Sigh. When the state or local cops get federal grants you can just about gurantee that citizens will be getting fucked. The name of this campaign should be “More Cops, More Revenue,” by the way.

  12. #12 |  Boyd Durkin | 

    Romney: Radley’s was the same reaction I had when I heard. Mitt Romney just showed the first sign he’s capable to be President.

    Lotta fap material in that cabin porn link.

    Challenge accepted.

  13. #13 |  Matt | 

    “Nearly one-third of those killed on Tennessee’s highways during 2009 involved drunk drivers. Sixty percent of people killed in crashes in Tennessee during 2009 were not wearing their seatbelts.”

    So, more than two-thirds of people killed on Tennessee highways *didn’t* involve drunk drivers, and forty percent (nearly half) of people killed in crashes *were* wearing seatbelts.

    The data says sober drivers are twice as dangerous as drunk drivers and flipping a coin determines seatbelt efficacy.

    Please, someone steal more of my money to pay useless violent sub-humans to derail other peoples’ lives for no reason.

  14. #14 |  Omar | 

    The data says sober drivers are twice as dangerous as drunk drivers and flipping a coin determines seatbelt efficacy.

    The data defiantly does not say this, but it also does not say this program is in any way useful.

  15. #15 |  MacGregory | 

    #13 Matt
    I don’t know what Tennessee is using for it’s definition but those numbers may be further skewed if it’s anything like this:

    “The National Highway Traffic Safety Administration (NHTSA) in the U.S. defines a fatal crash as alcohol-related if either a driver or a non-motorist had a measurable or estimated BAC of 0.01 g/dl or above.”

    http://www.nhtsa.gov/people/injury/research/alcoholcountries/background_&_intro.htm

  16. #16 |  Matt | 

    “The data defiantly does not say this”

    How can it not?

    More than two-thirds is always the complement of “Nearly one-third.”

    40 percent is damn near half.

  17. #17 |  yonemoto | 

    Matt: I agree with your sentiment, but your math is just wrong.

  18. #18 |  yonemoto | 

    let’s put it this way. If asians were 10% of the population and causing one third of road accidents, you wouldn’t be saying that asians were half as dangerous as non-asians.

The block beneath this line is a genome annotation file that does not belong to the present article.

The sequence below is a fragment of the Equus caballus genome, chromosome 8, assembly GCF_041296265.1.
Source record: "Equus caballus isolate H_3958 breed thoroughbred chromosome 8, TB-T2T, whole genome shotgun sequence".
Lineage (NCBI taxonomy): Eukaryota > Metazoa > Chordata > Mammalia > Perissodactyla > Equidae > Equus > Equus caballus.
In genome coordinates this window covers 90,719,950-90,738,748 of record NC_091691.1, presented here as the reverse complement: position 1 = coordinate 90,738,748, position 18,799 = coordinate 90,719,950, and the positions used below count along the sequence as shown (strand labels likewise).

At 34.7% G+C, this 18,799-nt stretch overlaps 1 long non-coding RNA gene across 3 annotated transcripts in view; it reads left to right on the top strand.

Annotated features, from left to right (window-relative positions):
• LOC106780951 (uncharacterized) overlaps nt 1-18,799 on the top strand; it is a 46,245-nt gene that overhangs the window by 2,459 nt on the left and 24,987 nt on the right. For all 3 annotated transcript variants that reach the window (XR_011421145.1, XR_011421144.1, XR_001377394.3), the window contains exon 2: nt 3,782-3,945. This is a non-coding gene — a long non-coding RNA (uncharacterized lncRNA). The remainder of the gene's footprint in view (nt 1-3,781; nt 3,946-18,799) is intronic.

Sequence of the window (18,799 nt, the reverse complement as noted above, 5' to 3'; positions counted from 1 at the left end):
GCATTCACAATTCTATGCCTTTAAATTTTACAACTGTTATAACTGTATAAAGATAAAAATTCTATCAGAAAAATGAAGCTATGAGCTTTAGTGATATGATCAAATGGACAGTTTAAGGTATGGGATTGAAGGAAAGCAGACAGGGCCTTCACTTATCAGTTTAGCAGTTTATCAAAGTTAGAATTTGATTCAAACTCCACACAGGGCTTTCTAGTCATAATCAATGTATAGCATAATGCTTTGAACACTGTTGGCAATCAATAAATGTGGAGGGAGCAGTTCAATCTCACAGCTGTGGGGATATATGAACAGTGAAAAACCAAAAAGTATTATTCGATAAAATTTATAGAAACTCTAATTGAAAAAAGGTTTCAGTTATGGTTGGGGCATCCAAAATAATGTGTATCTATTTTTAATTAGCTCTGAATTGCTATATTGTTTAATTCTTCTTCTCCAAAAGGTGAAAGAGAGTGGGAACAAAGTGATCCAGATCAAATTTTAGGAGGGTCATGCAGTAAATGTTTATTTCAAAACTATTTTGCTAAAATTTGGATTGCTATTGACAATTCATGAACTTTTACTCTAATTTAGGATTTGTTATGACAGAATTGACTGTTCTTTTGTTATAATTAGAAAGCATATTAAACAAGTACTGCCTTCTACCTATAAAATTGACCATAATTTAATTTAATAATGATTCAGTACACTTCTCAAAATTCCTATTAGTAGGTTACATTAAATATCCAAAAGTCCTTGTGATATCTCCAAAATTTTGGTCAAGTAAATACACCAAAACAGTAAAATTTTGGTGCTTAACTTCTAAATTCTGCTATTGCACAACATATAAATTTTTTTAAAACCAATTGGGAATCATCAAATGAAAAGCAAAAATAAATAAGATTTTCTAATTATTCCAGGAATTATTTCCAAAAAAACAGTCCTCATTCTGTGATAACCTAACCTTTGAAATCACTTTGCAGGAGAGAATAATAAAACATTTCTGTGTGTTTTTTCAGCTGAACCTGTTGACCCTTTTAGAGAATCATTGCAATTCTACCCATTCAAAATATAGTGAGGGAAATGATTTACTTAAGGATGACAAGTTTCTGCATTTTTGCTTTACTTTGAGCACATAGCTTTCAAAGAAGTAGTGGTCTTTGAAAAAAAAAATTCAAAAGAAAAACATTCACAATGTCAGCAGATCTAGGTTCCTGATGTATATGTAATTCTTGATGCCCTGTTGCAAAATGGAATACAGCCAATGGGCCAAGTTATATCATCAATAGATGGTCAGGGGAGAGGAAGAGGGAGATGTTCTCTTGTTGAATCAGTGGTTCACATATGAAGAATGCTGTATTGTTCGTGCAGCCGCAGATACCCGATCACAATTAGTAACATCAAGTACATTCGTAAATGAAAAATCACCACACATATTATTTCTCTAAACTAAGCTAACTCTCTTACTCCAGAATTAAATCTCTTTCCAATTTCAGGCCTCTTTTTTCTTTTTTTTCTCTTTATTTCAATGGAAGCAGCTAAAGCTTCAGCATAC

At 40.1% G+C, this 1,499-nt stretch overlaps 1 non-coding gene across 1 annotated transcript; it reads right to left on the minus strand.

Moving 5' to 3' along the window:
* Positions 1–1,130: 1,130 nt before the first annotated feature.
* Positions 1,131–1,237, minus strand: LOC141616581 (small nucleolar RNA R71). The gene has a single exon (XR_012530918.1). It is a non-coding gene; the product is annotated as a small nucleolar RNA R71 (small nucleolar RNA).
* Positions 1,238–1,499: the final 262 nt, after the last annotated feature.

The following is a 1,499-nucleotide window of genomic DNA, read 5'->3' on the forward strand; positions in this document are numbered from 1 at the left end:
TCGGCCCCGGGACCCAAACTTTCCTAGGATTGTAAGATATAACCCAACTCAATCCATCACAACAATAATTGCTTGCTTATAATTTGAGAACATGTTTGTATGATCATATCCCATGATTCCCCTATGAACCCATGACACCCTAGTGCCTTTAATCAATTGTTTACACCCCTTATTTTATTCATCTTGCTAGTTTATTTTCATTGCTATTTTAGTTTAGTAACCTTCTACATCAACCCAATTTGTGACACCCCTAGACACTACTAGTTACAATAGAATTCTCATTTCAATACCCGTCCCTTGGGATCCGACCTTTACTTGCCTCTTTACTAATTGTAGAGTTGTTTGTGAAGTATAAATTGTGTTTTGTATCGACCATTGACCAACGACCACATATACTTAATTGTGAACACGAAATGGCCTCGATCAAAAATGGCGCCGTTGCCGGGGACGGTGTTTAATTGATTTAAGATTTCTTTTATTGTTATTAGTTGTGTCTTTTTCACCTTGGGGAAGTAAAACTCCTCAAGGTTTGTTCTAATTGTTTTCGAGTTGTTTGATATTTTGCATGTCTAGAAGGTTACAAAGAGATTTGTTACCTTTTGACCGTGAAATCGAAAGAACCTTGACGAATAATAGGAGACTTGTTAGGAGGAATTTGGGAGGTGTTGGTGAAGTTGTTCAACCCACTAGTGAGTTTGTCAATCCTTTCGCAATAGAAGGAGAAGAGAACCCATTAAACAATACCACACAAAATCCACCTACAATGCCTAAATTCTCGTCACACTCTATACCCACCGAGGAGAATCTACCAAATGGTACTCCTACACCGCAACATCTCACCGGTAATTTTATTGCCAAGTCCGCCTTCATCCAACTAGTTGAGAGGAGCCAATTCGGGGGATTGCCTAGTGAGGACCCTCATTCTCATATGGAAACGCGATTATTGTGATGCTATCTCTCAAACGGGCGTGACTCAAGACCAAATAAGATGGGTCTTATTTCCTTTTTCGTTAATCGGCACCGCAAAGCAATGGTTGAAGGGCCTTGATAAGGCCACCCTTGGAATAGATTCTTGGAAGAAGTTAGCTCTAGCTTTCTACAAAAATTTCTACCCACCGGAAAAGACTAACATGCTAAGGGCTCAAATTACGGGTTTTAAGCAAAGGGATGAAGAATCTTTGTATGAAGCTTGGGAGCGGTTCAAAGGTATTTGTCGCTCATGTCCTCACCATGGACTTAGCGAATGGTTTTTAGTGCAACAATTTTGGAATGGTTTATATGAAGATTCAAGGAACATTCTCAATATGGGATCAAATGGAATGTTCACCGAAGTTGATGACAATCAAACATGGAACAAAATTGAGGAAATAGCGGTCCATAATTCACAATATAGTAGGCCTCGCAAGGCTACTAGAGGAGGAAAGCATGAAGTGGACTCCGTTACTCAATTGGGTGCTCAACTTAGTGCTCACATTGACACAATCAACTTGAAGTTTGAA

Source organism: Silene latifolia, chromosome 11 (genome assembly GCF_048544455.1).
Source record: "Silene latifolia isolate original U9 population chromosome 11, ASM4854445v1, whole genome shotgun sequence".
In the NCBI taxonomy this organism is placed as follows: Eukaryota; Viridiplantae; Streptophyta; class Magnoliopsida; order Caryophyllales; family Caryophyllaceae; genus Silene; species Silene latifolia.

19. #19 |  Matt | 

    “your math is just wrong.”

    Explain.

  20. #20 |  Matt | 

    “If asians were 10% of the population and causing one third of road accidents,”

    Now you’ve got two variables. The drunk-driving-fatality statitistic in that article only has one: “sober” or not “sober.”

  21. #21 |  Omar | 

    Matt,

    Let’s say for argument that 1% of drivers are drunk at a given time and out of the total number of accidents, 50% of accidents are caused by drunk driving. Say there are 1000 people driving and 10 accidents. 5 accidents are caused by drunk drivers and 5 by sober drivers. This makes the crash rate of drunk drivers 5/10, or 50%. 5 out of the 990 sober drivers have an accident. That puts the rate of sober drivers crashing at 5/990 or around 0.5%.

    In this scenario, drunk driving is 100 times more dangerous than sober driving.

    Like another commentator said, I agree with your sentiment. But the math is incorrect.

  22. #22 |  Omar | 

    Now you’ve got two variables. The drunk-driving-fatality statitistic in that article only has one: “sober” or not “sober.”

    I think we are making a reasonable assumption that there are more sober drivers at any given time than drunk drivers. This is actually wherevthe math very much supports the idea that these measures are unnecessary. The rate of drunk driving is low, as are the chances of actually causing an accident while drunk.

    Convential wisdom says drunk driving has a higher rate of accidents than sober driving. I think the onus is on you to show otherwise.

  23. #23 |  Joshua | 

    I think the real question is: what percentage of the people who died in alcohol-related accidents weren’t wearing their seat belt? Given only the numbers above, it could be as high as 100%.

  24. #24 |  Matt | 

    “Convential wisdom says drunk driving has a higher rate of accidents than sober driving. I think the onus is on you to show otherwise.”

    Conventional wisdom. Pfft. Conventional wisdom would have you drilling a hole in your skull to let the evil spirits out.

    How about elderly driving? Drowsy driving? Driving while hopped up on cough medication?

    Let’s not get distracted too much. The fact is that driving drunk isn’t a genuine crime because there is no victim, but tax-feeding power pigs use it as an excuse to control you.